Sermon for Epiphany 2 Evensong & Benediction Sunday 15 January 2017
Epiphany 2 Evensong
Sermon preached by Fr Julian Browning
Jesus said, I shall no longer call you servants, but friends.
Friendship is an essential part of the Christian journey through life. It is through friends that we mature, we change, we influence each other for better or for worse. Spiritual friendship crosses the centuries. Our predecessors who inspired this church realised that the modern world did not possess all the answers to life’s difficulties, but among the early Fathers of the Church and the medieval saints, soul friends could be discovered, friendships brought to life, friends because of the shared experience of the Cross and the Risen Life. The way we continue that work of discovery here is through the use of the Anglican calendar and lectionary, which assigns particular days to these men and women from our Christian tradition, an opportunity to learn about their experience of Christ, to help us with our incomplete and struggling journeys. Over the coming months I want to introduce you to some of the soul friends I’ve met from the past; I don’t know how I’d manage without them.
Last Thursday was the day set aside for Aelred of Rievaulx; he was abbot of the Cistercian monastery of Rievaulx in North Yorkshire for twenty years in the twelfth century, from 1147 until his death in 1167. We can imagine an attractive, humorous figure, who in his youth had been in the service of King David of Scotland – he said he’d been educated in the kitchen not the school, but I think we’re talking a supervisor role, not Aelred loading the dishwasher. He wrote a number of books on spirituality, one called The Mirror of Charity, and another one, which I read again last week, On Spiritual Friendship, which is a conversation between Aelred and three other monks about what Christian friendship means. Let’s look at that for a moment and discover the gift Aelred and his monks offer us, what could be new to us, in his thoughts on Spiritual Friendship.
All friendship, Aelred says, is sacramental. He says to a young monk, there is me, there is you, and there is a third, Christ. Friendship can be imperfect, fun, exciting, consoling, but whatever form it takes, friendship is to be taken seriously because it is a way by which we come to experience the love of God, and it is the school in which we learn how to show God’s love to others. He works out why this is. It’s because God Himself is friendly, making connections, willing the best for his creation, so friendship is natural, like virtue and wisdom, to be treasured for itself. He quotes Cicero: Those who banish friendship from life seem to pluck the sun from the universe, for we have no better, no more delightful blessing from God. But we are to be careful. Friendship is not a matter of the senses alone; it is subservient to reason, and it is God’s gift of reason which separates us from animals. In his book there’s an irritating young monk called Gratian; Gratian wants to be friends with all the world, whoever comes along. Here comes our friend Gratian, another monk says, Gratian whom with reason I would call friendship’s follower, for his one ambition is to be loved and to love. Hold on, says Aelred, let’s think this through. Contrary to what we have been taught, the Middle Ages were not a time of superstition; these monks were grounded in the classics, in logic, and in reason, which is God’s gift to mankind. We are the superstitious ones today, dominated by how we feel from one minute to the next. So we are advised to integrate the physical and the spiritual, trust our feelings; so if all is going well we feel good; if we’re having a bad time, and no one loves us, we feel miserable within, but that glass of white wine at six o’clock helps immensely and we feel better again; outward suffering usually means inner pain for us. Outward well-being, inner contentment. I can hear monkish laughter echoing down the centuries from that cold cloister at Rievaulx, amazed at our naivety and ignorance. Are you no better than animals? Haven’t you read what Augustine says, that the person who pleases himself or herself is a fool? Back to basics. What were you created for? We are created in God’s image, therefore with infinite longings, a longing for God’s company, and we shall know happiness only when those longings are infinitely satisfied. Reason and our tradition are our guides to happiness. Mere attachment, friendship without reason, is an animal instinct … incapable of discerning between the licit and the illicit, says Aelred. All sin is contrary to right reason.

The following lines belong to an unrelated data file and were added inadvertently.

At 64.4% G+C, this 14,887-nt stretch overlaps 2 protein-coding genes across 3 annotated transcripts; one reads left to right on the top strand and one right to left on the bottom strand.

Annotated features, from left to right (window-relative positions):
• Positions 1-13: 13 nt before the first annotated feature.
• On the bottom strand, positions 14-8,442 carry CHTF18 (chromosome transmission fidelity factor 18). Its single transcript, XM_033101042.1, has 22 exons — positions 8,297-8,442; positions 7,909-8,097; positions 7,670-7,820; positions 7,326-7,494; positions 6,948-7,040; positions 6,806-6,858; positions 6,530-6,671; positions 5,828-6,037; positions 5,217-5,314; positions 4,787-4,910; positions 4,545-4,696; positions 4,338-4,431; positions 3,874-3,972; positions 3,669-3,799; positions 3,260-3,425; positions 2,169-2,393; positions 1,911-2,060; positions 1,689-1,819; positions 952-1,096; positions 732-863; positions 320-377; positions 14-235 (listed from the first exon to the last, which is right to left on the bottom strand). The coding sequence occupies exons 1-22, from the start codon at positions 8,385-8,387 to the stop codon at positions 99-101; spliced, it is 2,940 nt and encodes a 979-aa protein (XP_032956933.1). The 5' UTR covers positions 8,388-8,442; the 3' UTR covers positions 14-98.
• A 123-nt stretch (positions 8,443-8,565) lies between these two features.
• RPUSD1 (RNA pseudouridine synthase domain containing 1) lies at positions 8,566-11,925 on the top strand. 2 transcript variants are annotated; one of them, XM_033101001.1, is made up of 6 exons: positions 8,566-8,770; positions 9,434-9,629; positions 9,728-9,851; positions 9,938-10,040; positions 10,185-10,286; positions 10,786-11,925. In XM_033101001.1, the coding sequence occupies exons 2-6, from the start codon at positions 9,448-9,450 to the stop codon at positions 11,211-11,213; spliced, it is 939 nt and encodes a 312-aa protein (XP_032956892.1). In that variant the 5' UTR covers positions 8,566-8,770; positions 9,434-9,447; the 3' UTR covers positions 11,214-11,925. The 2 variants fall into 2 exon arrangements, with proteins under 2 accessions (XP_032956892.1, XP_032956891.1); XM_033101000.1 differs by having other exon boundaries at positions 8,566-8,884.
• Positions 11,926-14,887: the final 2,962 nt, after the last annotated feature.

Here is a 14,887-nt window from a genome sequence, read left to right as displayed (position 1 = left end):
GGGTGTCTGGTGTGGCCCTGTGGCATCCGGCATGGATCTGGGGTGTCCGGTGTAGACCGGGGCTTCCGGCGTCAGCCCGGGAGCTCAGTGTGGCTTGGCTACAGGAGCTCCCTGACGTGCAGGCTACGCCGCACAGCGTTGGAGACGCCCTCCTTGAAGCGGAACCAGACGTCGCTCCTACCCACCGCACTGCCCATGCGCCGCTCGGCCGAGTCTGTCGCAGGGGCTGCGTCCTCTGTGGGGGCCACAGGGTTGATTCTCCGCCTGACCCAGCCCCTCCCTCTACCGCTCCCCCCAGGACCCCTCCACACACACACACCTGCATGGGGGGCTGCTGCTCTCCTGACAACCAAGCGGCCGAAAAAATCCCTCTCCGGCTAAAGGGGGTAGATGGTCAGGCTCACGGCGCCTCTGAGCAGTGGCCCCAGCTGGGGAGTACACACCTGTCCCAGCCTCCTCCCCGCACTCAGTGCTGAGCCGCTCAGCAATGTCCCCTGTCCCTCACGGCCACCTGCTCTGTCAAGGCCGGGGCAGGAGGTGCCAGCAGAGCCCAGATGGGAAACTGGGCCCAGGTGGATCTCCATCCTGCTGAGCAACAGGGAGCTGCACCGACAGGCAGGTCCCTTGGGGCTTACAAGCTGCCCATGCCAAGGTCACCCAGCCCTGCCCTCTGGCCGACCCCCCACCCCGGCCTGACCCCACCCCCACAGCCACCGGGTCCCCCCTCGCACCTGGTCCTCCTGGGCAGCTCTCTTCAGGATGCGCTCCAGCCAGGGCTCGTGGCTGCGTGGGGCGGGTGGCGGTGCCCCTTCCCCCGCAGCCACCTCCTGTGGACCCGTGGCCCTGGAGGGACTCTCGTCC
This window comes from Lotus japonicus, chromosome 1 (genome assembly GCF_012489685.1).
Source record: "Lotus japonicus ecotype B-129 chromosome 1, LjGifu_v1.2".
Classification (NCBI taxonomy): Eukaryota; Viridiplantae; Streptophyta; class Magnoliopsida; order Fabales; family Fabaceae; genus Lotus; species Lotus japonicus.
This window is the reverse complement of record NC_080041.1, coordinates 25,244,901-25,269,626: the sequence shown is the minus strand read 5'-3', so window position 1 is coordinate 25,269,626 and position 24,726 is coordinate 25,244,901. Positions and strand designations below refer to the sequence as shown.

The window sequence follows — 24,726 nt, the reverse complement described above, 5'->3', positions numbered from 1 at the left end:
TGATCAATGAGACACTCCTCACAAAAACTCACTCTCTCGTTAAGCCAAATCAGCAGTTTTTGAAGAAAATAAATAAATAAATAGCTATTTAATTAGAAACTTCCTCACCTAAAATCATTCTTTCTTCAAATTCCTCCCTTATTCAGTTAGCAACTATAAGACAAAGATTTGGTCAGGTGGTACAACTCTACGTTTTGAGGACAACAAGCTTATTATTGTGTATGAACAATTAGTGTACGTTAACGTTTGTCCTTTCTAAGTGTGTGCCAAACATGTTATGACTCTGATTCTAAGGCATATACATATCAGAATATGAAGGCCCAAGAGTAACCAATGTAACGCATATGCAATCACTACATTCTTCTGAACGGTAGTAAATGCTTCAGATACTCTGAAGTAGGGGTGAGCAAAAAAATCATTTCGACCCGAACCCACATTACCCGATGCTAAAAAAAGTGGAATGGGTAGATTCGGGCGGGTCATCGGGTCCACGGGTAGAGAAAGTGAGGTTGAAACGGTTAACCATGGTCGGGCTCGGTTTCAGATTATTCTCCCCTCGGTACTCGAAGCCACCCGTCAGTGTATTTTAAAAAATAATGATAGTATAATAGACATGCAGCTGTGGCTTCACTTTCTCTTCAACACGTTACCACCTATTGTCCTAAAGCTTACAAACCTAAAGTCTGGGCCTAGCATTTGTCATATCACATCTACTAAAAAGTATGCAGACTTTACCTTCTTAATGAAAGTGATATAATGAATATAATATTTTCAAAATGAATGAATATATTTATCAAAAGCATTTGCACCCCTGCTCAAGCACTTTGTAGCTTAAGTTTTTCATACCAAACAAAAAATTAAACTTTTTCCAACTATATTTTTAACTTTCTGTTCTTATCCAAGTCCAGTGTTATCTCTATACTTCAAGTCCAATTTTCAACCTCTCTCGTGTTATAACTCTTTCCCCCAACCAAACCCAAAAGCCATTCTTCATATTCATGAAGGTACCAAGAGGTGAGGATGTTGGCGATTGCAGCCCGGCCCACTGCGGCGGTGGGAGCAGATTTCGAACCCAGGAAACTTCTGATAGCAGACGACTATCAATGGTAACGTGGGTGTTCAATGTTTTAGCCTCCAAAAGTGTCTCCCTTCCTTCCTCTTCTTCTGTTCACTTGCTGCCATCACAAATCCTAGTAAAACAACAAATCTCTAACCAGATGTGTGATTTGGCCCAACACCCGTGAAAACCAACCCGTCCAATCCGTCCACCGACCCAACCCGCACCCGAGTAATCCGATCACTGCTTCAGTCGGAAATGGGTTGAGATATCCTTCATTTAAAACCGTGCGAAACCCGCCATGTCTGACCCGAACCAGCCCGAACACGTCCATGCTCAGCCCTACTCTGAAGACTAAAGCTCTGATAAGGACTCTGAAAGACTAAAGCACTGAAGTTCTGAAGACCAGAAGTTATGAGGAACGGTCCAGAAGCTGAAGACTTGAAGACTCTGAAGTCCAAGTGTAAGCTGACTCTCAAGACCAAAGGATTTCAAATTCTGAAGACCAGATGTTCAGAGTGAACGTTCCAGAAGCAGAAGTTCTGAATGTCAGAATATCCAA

Then Aelred tells us how to be friends. The clue is in what Jesus says, Love your neighbour as yourself. If a person does not love himself he shall hate his neighbour as himself. Here is the mirror, says Aelred, look at it and love yourself. If you do not love yourself, how can you love another? If you hate your own soul, nagged by feelings of failure and despair, how can you possibly love the soul of a friend? Rather, from love of self to love of neighbour to love of God; that is Aelred’s spiritual progression. Then, very gently, he explains to the young monks the complications which arise in a friendship, the need for discretion, caution, discrimination and respect, the poison of suspicion, and he quotes St Jerome: a friendship that can end was never genuine.
I know Aelred would have made a good friend. What I find so wonderful about these spiritual friendships in the past is that we can enjoy all the cultural differences and even the misunderstandings, for in the end we are sharing the same experience, looking from our different distances at the same Cross, knowing the love that will not let us go, living with the same risen life given to us by the One who said, I no longer call you servants, but friends.